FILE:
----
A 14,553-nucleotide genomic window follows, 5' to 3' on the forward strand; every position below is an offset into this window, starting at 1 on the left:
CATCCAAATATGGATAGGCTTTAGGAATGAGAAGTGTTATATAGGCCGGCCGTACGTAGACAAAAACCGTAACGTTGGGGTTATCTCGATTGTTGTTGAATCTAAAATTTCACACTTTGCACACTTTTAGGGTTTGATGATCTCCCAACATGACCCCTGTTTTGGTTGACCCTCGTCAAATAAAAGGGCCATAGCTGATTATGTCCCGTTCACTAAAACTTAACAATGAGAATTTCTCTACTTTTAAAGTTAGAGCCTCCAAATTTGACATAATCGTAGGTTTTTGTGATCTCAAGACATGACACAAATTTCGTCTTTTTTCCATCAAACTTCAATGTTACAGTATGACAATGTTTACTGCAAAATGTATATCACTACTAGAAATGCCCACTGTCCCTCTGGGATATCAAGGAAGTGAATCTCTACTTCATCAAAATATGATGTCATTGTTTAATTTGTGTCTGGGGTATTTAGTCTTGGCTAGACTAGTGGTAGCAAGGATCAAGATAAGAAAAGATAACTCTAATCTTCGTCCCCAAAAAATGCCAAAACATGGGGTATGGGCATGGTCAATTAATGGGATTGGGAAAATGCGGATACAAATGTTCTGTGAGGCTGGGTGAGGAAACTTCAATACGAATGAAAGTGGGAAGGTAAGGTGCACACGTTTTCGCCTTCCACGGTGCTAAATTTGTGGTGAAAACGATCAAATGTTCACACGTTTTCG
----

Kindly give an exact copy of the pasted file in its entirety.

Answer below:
A 14,553-nucleotide genomic window follows, 5' to 3' on the forward strand; every position below is an offset into this window, starting at 1 on the left:
CATCCAAATATGGATAGGCTTTAGGAATGAGAAGTGTTATATAGGCCGGCCGTACGTAGACAAAAACCGTAACGTTGGGGTTATCTCGATTGTTGTTGAATCTAAAATTTCACACTTTGCACACTTTTAGGGTTTGATGATCTCCCAACATGACCCCTGTTTTGGTTGACCCTCGTCAAATAAAAGGGCCATAGCTGATTATGTCCCGTTCACTAAAACTTAACAATGAGAATTTCTCTACTTTTAAAGTTAGAGCCTCCAAATTTGACATAATCGTAGGTTTTTGTGATCTCAAGACATGACACAAATTTCGTCTTTTTTCCATCAAACTTCAATGTTACAGTATGACAATGTTTACTGCAAAATGTATATCACTACTAGAAATGCCCACTGTCCCTCTGGGATATCAAGGAAGTGAATCTCTACTTCATCAAAATATGATGTCATTGTTTAATTTGTGTCTGGGGTATTTAGTCTTGGCTAGACTAGTGGTAGCAAGGATCAAGATAAGAAAAGATAACTCTAATCTTCGTCCCCAAAAAATGCCAAAACATGGGGTATGGGCATGGTCAATTAATGGGATTGGGAAAATGCGGATACAAATGTTCTGTGAGGCTGGGTGAGGAAACTTCAATACGAATGAAAGTGGGAAGGTAAGGTGCACACGTTTTCGCCTTCCACGGTGCTAAATTTGTGGTGAAAACGATCAAATGTTCACACGTTTTCG